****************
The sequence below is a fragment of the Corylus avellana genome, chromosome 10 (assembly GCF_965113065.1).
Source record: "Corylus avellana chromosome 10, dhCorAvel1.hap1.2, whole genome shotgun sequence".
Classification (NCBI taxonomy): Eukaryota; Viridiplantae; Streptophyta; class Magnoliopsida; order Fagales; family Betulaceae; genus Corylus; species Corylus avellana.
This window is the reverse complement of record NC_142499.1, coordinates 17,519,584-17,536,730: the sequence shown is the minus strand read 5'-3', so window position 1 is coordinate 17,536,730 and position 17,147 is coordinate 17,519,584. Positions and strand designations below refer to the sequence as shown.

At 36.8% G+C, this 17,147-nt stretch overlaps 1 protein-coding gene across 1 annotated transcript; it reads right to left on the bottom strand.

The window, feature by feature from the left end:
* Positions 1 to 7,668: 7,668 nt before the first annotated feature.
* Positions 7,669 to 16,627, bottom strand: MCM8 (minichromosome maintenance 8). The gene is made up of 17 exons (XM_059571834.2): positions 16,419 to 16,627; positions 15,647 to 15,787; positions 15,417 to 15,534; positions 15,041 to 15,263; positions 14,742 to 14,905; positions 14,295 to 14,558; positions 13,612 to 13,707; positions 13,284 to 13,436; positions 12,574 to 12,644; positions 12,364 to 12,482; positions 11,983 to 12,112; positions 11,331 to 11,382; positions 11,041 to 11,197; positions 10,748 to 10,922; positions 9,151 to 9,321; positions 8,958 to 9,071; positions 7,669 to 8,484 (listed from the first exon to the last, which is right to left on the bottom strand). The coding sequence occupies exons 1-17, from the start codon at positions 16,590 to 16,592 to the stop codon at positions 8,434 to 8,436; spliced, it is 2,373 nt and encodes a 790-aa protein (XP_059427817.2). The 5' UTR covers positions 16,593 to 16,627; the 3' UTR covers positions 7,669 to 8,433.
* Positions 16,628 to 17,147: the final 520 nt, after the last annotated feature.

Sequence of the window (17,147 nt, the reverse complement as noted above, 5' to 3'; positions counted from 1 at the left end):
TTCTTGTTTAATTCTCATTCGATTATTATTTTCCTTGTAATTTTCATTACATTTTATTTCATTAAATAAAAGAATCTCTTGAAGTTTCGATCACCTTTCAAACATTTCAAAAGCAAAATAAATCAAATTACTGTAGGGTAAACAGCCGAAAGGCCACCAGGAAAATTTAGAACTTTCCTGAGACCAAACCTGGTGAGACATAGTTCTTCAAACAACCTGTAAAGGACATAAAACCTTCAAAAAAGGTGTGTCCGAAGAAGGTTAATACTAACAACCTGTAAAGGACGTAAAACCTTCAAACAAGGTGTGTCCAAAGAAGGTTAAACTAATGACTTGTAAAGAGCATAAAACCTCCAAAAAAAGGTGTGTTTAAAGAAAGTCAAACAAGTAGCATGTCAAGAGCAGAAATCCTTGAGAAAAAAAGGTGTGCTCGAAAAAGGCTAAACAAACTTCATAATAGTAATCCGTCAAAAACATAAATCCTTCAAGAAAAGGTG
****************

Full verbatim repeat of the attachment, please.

The sequence below is a fragment of the Corylus avellana genome, chromosome 10 (assembly GCF_965113065.1).
Source record: "Corylus avellana chromosome 10, dhCorAvel1.hap1.2, whole genome shotgun sequence".
Classification (NCBI taxonomy): Eukaryota; Viridiplantae; Streptophyta; class Magnoliopsida; order Fagales; family Betulaceae; genus Corylus; species Corylus avellana.
This window is the reverse complement of record NC_142499.1, coordinates 17,519,584-17,536,730: the sequence shown is the minus strand read 5'-3', so window position 1 is coordinate 17,536,730 and position 17,147 is coordinate 17,519,584. Positions and strand designations below refer to the sequence as shown.

At 36.8% G+C, this 17,147-nt stretch overlaps 1 protein-coding gene across 1 annotated transcript; it reads right to left on the bottom strand.

The window, feature by feature from the left end:
* Positions 1 to 7,668: 7,668 nt before the first annotated feature.
* Positions 7,669 to 16,627, bottom strand: MCM8 (minichromosome maintenance 8). The gene is made up of 17 exons (XM_059571834.2): positions 16,419 to 16,627; positions 15,647 to 15,787; positions 15,417 to 15,534; positions 15,041 to 15,263; positions 14,742 to 14,905; positions 14,295 to 14,558; positions 13,612 to 13,707; positions 13,284 to 13,436; positions 12,574 to 12,644; positions 12,364 to 12,482; positions 11,983 to 12,112; positions 11,331 to 11,382; positions 11,041 to 11,197; positions 10,748 to 10,922; positions 9,151 to 9,321; positions 8,958 to 9,071; positions 7,669 to 8,484 (listed from the first exon to the last, which is right to left on the bottom strand). The coding sequence occupies exons 1-17, from the start codon at positions 16,590 to 16,592 to the stop codon at positions 8,434 to 8,436; spliced, it is 2,373 nt and encodes a 790-aa protein (XP_059427817.2). The 5' UTR covers positions 16,593 to 16,627; the 3' UTR covers positions 7,669 to 8,433.
* Positions 16,628 to 17,147: the final 520 nt, after the last annotated feature.

Sequence of the window (17,147 nt, the reverse complement as noted above, 5' to 3'; positions counted from 1 at the left end):
TTCTTGTTTAATTCTCATTCGATTATTATTTTCCTTGTAATTTTCATTACATTTTATTTCATTAAATAAAAGAATCTCTTGAAGTTTCGATCACCTTTCAAACATTTCAAAAGCAAAATAAATCAAATTACTGTAGGGTAAACAGCCGAAAGGCCACCAGGAAAATTTAGAACTTTCCTGAGACCAAACCTGGTGAGACATAGTTCTTCAAACAACCTGTAAAGGACATAAAACCTTCAAAAAAGGTGTGTCCGAAGAAGGTTAATACTAACAACCTGTAAAGGACGTAAAACCTTCAAACAAGGTGTGTCCAAAGAAGGTTAAACTAATGACTTGTAAAGAGCATAAAACCTCCAAAAAAAGGTGTGTTTAAAGAAAGTCAAACAAGTAGCATGTCAAGAGCAGAAATCCTTGAGAAAAAAAGGTGTGCTCGAAAAAGGCTAAACAAACTTCATAATAGTAATCCGTCAAAAACATAAATCCTTCAAGAAAAGGTG